Of Obituaries and Mandela


Even as Mandela lies in hospital hooked to life support systems,  print media organisations all over the world have already written his obituary. This is not sheer wickedness but standard practice. Haven’t you ever wondered how well researched and extensive obituaries of public figures are available even while news of their death is still ‘breaking?’ So a furtive look into the computer folders of media editors around the world will give one a glimpse of the life and times of Madiba, baring the all important line stating the date of his death.

Speaking of obituaries, there was once a case of mistaken identity. In the late 19th century, Alfred Nobel, a Swiss Chemist, business man and entrepreneur, who invented the dynamite and gelignite, and made a fortune from explosive and armaments was fortunate (yes, it’s good fortune) to read his own obituary in the newspapers. The editors had made a mistake and written his obituary instead of his brother’s who had died.

Nobel, obviously sitting in his patio with a glass of vintage in hand, was shocked to read what people thought of him. The obituary, captioned, The merchant of death is dead, said, “Dr. Alfred Nobel, who became rich by finding ways to kill more people faster than ever before, died yesterday.”

Though the error was finally spotted and Alfred apologized to, Mr. Nobel got a hint into how people really felt about him. Most importantly, he resolved to mend his ways and that birthed the Nobel Prizes as Alfred who had no children willed his vast fortune to the award of the prizes for outstanding work in various fields. Today, the Nobel Peace Prize, which has become the marquee category “is to be given to the person or society that renders the greatest service to the cause of international fraternity.” And, that helps to reduce standing armies.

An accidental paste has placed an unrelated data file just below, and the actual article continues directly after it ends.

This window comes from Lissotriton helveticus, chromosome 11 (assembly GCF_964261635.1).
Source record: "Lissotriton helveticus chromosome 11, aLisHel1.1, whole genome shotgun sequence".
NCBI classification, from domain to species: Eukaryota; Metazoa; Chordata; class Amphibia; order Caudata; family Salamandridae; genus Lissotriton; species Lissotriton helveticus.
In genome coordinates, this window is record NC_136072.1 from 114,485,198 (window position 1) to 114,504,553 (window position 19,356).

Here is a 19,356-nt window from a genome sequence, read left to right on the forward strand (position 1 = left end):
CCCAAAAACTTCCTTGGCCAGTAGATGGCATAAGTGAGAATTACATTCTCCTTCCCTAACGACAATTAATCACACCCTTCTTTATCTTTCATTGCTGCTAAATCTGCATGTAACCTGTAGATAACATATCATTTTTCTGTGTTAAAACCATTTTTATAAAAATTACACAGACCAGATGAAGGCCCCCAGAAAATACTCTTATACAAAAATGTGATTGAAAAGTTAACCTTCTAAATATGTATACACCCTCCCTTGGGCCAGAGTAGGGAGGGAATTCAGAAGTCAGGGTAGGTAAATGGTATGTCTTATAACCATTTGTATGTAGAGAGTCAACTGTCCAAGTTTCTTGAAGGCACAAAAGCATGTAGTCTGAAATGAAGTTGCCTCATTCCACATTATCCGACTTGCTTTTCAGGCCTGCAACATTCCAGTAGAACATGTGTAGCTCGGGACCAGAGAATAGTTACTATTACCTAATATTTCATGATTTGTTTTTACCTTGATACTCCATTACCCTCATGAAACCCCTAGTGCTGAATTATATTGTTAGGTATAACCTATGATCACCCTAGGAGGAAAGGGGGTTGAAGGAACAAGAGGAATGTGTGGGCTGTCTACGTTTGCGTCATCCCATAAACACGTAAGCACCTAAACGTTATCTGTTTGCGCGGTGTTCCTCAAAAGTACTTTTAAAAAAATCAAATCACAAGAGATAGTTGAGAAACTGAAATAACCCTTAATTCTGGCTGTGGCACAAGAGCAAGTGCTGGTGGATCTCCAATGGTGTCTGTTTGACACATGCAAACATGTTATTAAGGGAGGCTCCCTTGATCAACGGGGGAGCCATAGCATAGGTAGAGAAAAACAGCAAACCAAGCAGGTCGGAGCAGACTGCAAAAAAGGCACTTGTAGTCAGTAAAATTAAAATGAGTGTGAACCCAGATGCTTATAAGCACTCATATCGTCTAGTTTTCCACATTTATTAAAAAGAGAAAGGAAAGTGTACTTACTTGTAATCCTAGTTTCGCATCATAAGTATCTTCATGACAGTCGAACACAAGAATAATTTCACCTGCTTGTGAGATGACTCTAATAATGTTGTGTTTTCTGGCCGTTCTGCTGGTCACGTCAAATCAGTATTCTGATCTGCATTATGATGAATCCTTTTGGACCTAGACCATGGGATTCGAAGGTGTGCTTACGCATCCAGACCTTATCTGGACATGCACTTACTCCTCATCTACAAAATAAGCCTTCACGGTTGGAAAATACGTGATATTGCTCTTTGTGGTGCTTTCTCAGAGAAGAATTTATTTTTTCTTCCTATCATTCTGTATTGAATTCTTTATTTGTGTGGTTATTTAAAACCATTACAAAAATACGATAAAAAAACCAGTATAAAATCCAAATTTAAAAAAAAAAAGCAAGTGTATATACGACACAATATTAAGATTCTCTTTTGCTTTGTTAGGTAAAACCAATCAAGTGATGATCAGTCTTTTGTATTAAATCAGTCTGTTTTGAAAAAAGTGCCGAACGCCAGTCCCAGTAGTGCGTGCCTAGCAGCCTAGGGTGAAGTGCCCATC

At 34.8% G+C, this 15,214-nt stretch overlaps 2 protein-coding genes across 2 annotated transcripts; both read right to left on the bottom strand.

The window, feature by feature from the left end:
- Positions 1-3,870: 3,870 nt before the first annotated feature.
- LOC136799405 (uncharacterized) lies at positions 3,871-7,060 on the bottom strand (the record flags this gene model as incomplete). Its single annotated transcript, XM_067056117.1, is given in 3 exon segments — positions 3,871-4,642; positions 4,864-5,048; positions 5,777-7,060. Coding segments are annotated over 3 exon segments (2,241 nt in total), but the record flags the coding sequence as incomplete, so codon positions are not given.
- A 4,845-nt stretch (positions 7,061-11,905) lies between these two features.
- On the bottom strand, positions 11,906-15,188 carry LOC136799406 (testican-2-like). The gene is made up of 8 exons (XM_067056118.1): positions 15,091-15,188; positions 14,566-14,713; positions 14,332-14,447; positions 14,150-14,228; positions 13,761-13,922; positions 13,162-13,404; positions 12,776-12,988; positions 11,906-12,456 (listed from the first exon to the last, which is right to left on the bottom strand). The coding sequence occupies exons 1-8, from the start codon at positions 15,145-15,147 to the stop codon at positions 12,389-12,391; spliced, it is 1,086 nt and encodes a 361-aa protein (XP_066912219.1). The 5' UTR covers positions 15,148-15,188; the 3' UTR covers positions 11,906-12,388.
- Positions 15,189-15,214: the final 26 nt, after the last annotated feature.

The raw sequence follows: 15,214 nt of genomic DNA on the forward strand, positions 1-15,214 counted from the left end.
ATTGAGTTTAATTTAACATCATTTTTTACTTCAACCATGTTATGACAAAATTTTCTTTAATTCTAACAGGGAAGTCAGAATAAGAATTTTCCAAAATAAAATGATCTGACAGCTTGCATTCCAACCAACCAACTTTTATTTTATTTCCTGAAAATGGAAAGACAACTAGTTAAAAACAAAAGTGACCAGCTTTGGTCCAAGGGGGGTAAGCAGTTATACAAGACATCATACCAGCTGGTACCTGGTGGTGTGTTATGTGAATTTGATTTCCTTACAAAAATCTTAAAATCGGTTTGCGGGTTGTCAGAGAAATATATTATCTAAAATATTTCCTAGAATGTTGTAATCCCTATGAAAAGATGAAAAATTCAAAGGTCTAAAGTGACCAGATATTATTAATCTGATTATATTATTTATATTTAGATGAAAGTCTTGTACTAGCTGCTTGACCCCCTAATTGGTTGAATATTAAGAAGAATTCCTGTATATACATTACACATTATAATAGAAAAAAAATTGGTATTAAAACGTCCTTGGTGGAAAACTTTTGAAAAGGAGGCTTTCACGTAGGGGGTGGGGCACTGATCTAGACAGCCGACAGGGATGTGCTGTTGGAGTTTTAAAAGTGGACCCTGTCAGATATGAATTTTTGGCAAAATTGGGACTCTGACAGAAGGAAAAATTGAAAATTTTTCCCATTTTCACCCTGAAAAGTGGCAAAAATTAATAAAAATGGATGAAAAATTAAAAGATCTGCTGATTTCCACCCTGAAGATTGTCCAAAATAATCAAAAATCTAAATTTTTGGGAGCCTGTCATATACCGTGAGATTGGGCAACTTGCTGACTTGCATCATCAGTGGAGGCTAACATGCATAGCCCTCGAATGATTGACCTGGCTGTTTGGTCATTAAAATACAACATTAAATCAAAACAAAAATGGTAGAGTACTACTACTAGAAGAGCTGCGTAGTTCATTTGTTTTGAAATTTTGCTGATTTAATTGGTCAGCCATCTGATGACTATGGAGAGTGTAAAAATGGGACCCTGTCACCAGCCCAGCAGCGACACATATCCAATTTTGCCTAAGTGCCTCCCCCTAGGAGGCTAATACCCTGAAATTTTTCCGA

Inspite of the French newspaper in Cannes making an error over Nobel’s death, newspaper and magazines still take the publication of obituaries of public figures seriously. Organs like the Economist and New York Times have raised the writing of obituaries to an art, and I must confess they will outdo themselves in the event of Mandela’s passing. For such media whose home governments once thought Mandela a socialist and terrorist, it would be an intriguing read.

Most Western based newspapers have regular obituary columns (not anecdotes) and use it to celebrate the lives of not only public figures like politicians and celebrities but also lesser known individuals who have made a resounding impact in their niches: actors, scientists, authors, teachers, etcetra.

In a country where we fashionably forget ‘heroes past’ or fall foul of giving national honours only to people active in certain prestigious categories, newspapers and magazines could pay more attention to obituaries and scour the nation to eulogise departed men and women of repute and acclaim, presenting an unbiased, uncoloured portrait of a person’s life in a thousand words or more.

Such a column if raised to quasi-editorial status, non-commercialized and given a pride of place can, if not bag a Pulitzer, raise the awareness of the average citizen to the need to celebrate ‘our heroes past,’ aside from archiving permanently the life and times of such notables.

For Madiba, the ‘father of Africa’ and inspiration to humanity, it is not yet adieu.



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